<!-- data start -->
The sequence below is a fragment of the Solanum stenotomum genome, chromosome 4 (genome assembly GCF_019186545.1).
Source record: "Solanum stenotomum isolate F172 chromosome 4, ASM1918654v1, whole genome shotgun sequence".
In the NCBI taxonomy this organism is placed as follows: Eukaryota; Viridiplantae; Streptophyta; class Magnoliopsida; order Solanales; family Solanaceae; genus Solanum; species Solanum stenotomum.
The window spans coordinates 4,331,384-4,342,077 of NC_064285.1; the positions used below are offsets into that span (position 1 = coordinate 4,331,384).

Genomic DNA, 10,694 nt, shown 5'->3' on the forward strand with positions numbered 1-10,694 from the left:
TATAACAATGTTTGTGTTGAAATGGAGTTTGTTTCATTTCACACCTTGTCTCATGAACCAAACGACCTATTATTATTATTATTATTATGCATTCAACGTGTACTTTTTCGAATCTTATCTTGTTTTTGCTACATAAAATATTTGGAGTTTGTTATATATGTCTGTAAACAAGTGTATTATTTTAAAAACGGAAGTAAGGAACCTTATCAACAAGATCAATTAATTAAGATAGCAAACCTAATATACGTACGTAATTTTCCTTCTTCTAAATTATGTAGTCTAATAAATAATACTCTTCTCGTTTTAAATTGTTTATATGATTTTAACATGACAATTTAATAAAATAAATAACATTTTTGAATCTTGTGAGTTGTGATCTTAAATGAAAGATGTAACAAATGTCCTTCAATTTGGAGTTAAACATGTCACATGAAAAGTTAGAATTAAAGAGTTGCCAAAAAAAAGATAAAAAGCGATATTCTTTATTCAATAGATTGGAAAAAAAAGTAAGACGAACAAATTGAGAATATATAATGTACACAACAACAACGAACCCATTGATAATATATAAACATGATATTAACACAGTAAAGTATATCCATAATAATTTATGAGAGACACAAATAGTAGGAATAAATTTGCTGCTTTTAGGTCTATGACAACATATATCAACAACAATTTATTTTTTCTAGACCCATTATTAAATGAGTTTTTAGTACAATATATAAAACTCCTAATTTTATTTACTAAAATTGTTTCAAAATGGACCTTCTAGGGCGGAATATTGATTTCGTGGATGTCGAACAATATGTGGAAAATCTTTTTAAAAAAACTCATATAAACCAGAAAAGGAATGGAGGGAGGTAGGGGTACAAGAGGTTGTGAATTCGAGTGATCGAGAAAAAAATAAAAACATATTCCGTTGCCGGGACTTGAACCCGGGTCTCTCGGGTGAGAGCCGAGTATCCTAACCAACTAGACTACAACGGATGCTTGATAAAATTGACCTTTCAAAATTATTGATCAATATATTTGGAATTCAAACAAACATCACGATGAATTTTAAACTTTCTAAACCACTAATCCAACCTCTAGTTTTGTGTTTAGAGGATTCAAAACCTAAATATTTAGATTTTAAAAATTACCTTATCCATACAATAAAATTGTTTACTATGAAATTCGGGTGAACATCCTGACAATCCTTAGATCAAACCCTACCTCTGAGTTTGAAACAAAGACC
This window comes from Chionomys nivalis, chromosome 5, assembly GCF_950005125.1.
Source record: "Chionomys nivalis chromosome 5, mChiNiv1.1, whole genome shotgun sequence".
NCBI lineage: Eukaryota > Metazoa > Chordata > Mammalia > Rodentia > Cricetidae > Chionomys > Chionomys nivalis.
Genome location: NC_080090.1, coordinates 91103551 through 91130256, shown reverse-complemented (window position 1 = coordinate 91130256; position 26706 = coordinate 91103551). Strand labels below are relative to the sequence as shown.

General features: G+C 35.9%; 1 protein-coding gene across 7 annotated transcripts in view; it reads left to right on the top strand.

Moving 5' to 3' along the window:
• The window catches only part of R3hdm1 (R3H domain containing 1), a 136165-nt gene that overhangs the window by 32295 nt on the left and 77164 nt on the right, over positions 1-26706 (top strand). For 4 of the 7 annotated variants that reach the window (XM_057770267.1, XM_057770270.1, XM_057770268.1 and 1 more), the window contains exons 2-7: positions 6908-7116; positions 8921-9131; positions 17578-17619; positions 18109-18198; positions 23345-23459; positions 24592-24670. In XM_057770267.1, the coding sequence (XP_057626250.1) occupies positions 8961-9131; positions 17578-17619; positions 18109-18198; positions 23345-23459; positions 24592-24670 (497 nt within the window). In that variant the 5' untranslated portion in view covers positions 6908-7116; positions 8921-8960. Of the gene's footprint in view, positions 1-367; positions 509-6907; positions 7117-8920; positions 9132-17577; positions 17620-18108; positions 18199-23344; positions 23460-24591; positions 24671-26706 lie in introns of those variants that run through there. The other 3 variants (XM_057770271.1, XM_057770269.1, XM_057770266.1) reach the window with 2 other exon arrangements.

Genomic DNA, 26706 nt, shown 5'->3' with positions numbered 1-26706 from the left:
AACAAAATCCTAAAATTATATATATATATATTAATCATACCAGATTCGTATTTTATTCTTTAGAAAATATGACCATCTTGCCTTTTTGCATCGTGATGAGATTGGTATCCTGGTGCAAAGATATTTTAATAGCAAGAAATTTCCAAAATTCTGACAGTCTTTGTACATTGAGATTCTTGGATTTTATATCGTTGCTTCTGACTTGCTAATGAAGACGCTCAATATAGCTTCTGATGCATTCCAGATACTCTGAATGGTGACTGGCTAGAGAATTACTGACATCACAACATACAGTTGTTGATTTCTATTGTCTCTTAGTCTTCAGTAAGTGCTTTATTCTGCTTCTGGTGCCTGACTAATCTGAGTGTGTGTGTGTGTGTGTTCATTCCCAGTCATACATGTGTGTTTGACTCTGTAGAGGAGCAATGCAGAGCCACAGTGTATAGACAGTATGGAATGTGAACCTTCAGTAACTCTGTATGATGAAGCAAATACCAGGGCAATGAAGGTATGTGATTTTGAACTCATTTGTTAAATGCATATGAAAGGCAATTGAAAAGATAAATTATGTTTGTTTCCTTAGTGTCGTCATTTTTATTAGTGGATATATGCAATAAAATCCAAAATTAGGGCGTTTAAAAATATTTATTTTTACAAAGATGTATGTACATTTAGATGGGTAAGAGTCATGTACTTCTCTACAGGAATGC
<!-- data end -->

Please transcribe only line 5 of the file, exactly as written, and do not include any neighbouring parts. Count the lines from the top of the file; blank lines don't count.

Genomic DNA, 10,694 nt, shown 5'->3' on the forward strand with positions numbered 1-10,694 from the left: